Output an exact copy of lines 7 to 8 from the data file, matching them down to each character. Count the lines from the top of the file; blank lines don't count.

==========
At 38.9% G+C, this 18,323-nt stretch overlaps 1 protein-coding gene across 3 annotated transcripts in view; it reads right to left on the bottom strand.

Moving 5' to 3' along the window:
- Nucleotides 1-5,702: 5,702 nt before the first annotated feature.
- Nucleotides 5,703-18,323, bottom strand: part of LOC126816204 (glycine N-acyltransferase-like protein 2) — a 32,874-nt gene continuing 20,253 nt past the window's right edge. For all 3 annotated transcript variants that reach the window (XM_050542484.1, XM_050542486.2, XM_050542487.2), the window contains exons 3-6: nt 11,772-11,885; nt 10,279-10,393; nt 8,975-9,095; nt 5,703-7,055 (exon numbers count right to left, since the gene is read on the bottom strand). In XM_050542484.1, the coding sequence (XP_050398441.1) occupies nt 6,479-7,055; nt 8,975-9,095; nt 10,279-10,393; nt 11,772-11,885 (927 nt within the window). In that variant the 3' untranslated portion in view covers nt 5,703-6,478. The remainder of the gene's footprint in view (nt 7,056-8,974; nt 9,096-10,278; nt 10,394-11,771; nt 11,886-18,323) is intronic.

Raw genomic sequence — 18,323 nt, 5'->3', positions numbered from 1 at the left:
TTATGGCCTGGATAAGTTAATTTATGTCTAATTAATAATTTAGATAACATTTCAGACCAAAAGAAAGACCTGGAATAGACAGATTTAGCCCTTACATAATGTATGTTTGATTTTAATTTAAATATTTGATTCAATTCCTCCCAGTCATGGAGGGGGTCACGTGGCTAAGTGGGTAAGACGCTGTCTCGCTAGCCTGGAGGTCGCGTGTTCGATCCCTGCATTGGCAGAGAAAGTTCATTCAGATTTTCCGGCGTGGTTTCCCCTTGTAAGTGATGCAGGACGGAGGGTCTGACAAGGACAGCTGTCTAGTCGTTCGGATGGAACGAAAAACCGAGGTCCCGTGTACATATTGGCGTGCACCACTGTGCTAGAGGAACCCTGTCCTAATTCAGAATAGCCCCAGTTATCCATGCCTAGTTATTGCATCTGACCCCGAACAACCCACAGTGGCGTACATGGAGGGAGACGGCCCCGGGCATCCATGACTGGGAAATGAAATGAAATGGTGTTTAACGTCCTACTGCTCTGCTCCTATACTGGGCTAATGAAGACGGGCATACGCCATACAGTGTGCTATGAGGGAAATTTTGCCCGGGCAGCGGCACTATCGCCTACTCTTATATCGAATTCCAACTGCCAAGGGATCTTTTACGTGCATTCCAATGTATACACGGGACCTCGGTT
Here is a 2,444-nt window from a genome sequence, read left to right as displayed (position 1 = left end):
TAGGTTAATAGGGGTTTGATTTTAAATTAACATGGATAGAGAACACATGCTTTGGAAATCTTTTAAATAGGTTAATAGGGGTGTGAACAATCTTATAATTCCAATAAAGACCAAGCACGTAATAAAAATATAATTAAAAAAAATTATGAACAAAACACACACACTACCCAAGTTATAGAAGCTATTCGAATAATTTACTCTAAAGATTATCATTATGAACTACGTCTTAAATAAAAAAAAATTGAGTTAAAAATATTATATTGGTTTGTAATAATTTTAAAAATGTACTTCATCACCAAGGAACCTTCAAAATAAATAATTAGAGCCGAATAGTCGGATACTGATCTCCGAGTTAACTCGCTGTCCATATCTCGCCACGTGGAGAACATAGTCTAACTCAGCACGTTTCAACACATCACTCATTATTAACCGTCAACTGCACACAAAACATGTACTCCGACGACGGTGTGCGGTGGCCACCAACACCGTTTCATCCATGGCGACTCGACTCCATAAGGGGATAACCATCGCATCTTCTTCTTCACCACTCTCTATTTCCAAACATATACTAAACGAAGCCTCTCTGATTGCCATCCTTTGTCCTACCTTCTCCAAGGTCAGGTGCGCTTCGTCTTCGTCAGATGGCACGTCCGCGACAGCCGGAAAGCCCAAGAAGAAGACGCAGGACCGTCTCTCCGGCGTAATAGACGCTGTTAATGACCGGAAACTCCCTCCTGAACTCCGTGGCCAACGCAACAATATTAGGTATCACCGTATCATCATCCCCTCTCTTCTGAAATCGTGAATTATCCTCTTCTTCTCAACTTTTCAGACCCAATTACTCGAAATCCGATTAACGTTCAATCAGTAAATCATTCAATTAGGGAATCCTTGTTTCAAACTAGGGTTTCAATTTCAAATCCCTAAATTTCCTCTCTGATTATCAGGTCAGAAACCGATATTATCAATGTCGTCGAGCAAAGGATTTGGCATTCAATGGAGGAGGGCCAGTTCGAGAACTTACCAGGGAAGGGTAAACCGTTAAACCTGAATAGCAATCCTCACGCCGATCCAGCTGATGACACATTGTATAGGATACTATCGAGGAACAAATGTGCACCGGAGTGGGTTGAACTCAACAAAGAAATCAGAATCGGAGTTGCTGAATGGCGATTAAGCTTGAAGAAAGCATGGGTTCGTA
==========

Here is a 2,444-nt window from a genome sequence, read left to right as displayed (position 1 = left end):
TAGGTTAATAGGGGTTTGATTTTAAATTAACATGGATAGAGAACACATGCTTTGGAAATCTTTTAAATAGGTTAATAGGGGTGTGAACAATCTTATAATTCCAATAAAGACCAAGCACGTAATAAAAATATAATTAAAAAAAATTATGAACAAAACACACACACTACCCAAGTTATAGAAGCTATTCGAATAATTTACTCTAAAGATTATCATTATGAACTACGTCTTAAATAAAAAAAAATTGAGTTAAAAATATTATATTGGTTTGTAATAATTTTAAAAATGTACTTCATCACCAAGGAACCTTCAAAATAAATAATTAGAGCCGAATAGTCGGATACTGATCTCCGAGTTAACTCGCTGTCCATATCTCGCCACGTGGAGAACATAGTCTAACTCAGCACGTTTCAACACATCACTCATTATTAACCGTCAACTGCACACAAAACATGTACTCCGACGACGGTGTGCGGTGGCCACCAACACCGTTTCATCCATGGCGACTCGACTCCATAAGGGGATAACCATCGCATCTTCTTCTTCACCACTCTCTATTTCCAAACATATACTAAACGAAGCCTCTCTGATTGCCATCCTTTGTCCTACCTTCTCCAAGGTCAGGTGCGCTTCGTCTTCGTCAGATGGCACGTCCGCGACAGCCGGAAAGCCCAAGAAGAAGACGCAGGACCGTCTCTCCGGCGTAATAGACGCTGTTAATGACCGGAAACTCCCTCCTGAACTCCGTGGCCAACGCAACAATATTAGGTATCACCGTATCATCATCCCCTCTCTTCTGAAATCGTGAATTATCCTCTTCTTCTCAACTTTTCAGACCCAATTACTCGAAATCCGATTAACGTTCAATCAGTAAATCATTCAATTAGGGAATCCTTGTTTCAAACTAGGGTTTCAATTTCAAATCCCTAAATTTCCTCTCTGATTATCAGGTCAGAAACCGATATTATCAATGTCGTCGAGCAAAGGATTTGGCATTCAATGGAGGAGGGCCAGTTCGAGAACTTACCAGGGAAGGGTAAACCGTTAAACCTGAATAGCAATCCTCACGCCGATCCAGCTGATGACACATTGTATAGGATACTATCGAGGAACAAATGTGCACCGGAGTGGGTTGAACTCAACAAAGAAATCAGAATCGGAGTTGCTGAATGGCGATTAAGCTTGAAGAAAGCATGGGTTCGTA